Julie Bloomfield, an LPC and health educator and coach at Henry Ford Allegiance Health in Jackson, Michigan




Bethany Bray is a senior writer and social media coordinator for Counseling Today. Contact her at bbray@counseling.org.


Opinions expressed and statements made in articles appearing on CT Online should not be assumed to represent the opinions of the editors or policies of the American Counseling Association.

@TechCounselor: Managing the culture of breaking news

By Adria Dunbar March 23, 2020

In the very beginning, social media sites, such as Facebook and Instagram, were more about connecting with people you know in real life or updating your profile to reflect the ways in which you hoped others would see you. The addition of the Facebook newsfeed (and its Instagram equivalent), however, changed everything.

The definition of news is “newly received or noteworthy information, especially about recent or important events.” I don’t know about you, but in my experience it has become harder to filter that which is noteworthy and important from that which is not. My newsfeeds are filled with everything from sponsored advertisements to photos of random acquaintances’ travel adventures. Mixed in, there are local events that I’m interested in attending, close friends’ and family’s announcements of major life events, and comments addressed to me. The problem is a newsfeed treats each of these pieces of information with the same attention. It’s all breaking news, and we receive it as such, and this has an impact.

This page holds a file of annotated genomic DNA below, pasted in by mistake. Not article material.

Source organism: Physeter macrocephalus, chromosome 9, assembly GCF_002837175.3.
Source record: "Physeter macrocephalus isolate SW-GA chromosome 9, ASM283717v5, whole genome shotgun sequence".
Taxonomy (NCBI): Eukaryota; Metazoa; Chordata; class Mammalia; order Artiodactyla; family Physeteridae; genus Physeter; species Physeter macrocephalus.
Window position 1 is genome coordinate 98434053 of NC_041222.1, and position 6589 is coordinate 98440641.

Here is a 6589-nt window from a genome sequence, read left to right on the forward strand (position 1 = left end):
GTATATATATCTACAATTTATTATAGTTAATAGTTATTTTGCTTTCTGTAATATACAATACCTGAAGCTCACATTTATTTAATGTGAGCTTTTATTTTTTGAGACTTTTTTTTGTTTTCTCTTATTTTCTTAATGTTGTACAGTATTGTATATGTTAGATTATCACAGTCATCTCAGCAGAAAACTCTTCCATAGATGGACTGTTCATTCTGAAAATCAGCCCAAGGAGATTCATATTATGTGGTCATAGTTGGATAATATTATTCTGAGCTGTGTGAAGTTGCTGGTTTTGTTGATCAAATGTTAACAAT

Breaking news! Someone I haven’t spoken to in 20 years made pancakes for breakfast.

Breaking news! A close friend is in need of help finding a counselor for her daughter.

Breaking news! A piece of legislation that impacts counselors and other mental health professionals has been introduced and needs counselor support.

How do we, as counselors, regain control of our newsfeeds? How do we help clients do the same? The first step is reflecting on the impact of this breaking news culture on your personal and professional life. Consider the following:

  • How much time do you spend filtering through your newsfeed? Is this an amount you feel comfortable with?
  • After reading your newsfeed, how do you feel? Happy? Productive? Or distracted and stressed?
  • In what ways do you find yourself mindlessly or mindfully interacting with your newsfeeds?
  • How do you access your newsfeed? Does the context affect your behavior? For example, I do not have the Facebook mobile app on my iPhone. I only check my newsfeed from my laptop to ensure that I am not filling random 5-15 minute downtime intervals with mindless scrolling.
  • Think about the timing of when you ingest breaking news. For example, checking a newsfeed first thing in the morning can set the tone for your day or decide how you direct your morning energy and attention.

The next step is to make changes that help you manage breaking news, such as:

  • Consider removing apps with newsfeeds from your mobile device.